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About azherdev

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  1. I have an already compiled exe that I need to wrap. But I need to create a custom wrapper that will display some UI, do some logic, and then executes the embedded executable. What it is I do inside the wrapper code needs to be controlled by a config file of some sort. Where can I begin to look into doing this? I'm good with C++ / C#.
  2. Quote:Stop fixating over fragmentation and focus on developing a streaming algorithm. Not only will fragmentation become a trivial issue, you'll also reduce working set by a factor of 10-100. Even though 80 clients will be sending 5 Mb files each, you'll only need 10-20Mb additional memory for processing. Basically, this sums it up for me. Thanks guys. PS. This is not a file server. It CAN receive/send files, but it mostly deals with objects. That is why I need to "process" the data (deserialize it, get the object or array of objects, save it to the database, put it in cache, etc.).
  3. Thank you for all of your suggestions. Being that it's a real-time system that needs fast response, barring any 1GB transfers, I am not sure if I can write to a disk and then read back from it, etc. My problem will be array of objects sent back and forth. Object Foo() is 1K and I am sending 400 of them. That is about 400K. I would not want to send the stream to a hard drive, and then process it. I'm hoping to process it all in-memory but without adding to the fragmentation issue of having a byte[400000] and then freeing it. I think I'm going to try to go the route of processing 65K, flushing it, then continue. Just need to account for objects that are spanned accross two fetches and if a single object is greater than 65K. It just might be a limitation of the system: no single object greater than 65K serialized. If someone sends me a file, then that can be streamed easily to a disk.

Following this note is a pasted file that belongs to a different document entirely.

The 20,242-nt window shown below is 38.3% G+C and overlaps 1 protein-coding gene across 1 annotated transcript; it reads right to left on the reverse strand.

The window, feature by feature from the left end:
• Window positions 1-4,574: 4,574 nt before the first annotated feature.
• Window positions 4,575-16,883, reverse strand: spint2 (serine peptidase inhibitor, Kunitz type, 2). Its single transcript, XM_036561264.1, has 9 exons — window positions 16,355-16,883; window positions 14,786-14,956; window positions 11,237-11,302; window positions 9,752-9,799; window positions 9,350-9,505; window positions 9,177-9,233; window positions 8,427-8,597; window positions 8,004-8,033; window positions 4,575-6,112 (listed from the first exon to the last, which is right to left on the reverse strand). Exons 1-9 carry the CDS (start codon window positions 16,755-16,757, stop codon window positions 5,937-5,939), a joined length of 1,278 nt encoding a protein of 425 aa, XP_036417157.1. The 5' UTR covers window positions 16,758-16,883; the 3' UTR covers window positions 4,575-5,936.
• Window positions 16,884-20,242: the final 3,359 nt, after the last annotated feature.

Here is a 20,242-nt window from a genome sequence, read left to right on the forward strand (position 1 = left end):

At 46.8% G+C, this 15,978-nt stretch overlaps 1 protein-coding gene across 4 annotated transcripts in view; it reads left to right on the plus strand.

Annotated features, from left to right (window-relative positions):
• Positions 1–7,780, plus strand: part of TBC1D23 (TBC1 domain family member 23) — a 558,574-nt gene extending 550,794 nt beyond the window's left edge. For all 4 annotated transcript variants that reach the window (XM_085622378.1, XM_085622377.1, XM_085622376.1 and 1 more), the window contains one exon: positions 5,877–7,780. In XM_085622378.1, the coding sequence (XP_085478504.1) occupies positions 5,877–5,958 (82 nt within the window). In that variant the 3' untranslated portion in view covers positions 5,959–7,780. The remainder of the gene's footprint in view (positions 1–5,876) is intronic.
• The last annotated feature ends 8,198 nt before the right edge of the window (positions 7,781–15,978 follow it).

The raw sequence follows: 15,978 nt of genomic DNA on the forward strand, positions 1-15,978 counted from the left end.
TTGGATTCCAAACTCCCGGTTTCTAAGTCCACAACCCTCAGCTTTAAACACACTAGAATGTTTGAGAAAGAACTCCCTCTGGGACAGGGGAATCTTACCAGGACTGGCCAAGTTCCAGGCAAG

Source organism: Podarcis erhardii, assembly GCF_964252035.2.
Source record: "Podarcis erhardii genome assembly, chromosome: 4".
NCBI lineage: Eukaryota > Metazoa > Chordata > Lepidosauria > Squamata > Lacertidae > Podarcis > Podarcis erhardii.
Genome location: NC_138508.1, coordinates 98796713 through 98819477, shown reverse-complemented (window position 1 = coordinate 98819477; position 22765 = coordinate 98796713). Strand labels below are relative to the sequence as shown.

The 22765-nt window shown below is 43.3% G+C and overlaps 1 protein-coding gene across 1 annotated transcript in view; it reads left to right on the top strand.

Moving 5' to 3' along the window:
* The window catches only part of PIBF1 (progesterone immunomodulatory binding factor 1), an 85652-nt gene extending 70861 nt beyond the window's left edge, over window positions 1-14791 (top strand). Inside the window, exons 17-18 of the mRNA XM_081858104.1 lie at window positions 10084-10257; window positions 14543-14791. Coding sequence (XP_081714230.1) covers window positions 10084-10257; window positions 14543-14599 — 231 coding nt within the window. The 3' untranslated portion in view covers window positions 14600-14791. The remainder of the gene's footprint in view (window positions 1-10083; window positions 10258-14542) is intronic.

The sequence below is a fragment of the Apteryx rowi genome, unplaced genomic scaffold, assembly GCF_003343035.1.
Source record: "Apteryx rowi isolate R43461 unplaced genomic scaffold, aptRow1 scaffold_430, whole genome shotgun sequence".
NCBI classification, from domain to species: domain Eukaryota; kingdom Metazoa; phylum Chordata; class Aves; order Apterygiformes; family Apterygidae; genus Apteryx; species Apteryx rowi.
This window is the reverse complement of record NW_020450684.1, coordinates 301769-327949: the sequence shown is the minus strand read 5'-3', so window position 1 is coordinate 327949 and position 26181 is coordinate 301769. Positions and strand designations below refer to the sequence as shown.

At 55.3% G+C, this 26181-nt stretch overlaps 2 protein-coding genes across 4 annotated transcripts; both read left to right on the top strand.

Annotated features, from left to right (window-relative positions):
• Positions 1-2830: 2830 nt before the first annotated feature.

4. But I have many clients. Say there are 80 clients connected. They each at some pointed decided to upload 30MB file. There are 80 buffers, 1 for each member. Now, I allocate 30MB buffer per person, 80 people, 2.4GB space. The example I'm worried about is 400K, 3MB, 890K, 200K, 6MB, etc. And then these buffers being freed at various stages. Clients disconnecting. New ones connecting. Soon enough, you won't have LOH space for 400K. I'm using Async methods so multiple clients can be uploaded large files. So far, I have come up with a solution that takes into account 3 scenarios: 1. Header + 16 byte data. This is used if you want to send a date, integer, guid to the server, that's it. Server reads 32 bytes, 16 for header, 16 for data. 2. Header + up to 65K data: When you need to send an object or list of objects that comprise 17 - 65K data. First 32 bytes are read as a header, then up to 65K is filled up by subsequent calls to BeginRead/EndRead. 3. Header + 65K+: This will use my method of having a list of up to 65K entries of byte arrays that contain 65K bytes. Here is where I need to think of how to do it. I might even consider parsing out 65K worth of data on the fly and only have one 65K buffer. Say I send an array of 300 Foo objects. Each objects takes about 1K of space. That is 300K of data. But, I can parse out about 65 of them, de-serialize the data, and flush the buffer. I just need to watch out for when the last object is partially in the buffer at the end, I need to copy the partial data to the beginning of the buffer and continue filling up the buffer again. This way, no need for the array of buffers. But, it is more work. Also, what if a single object takes up more than 65K... that is another edge case to worry about. I need this to be fast and not crash. If edge case of 1GB of data comes along, i'll be fine with some performance decrease, but I won't be fine with a crash.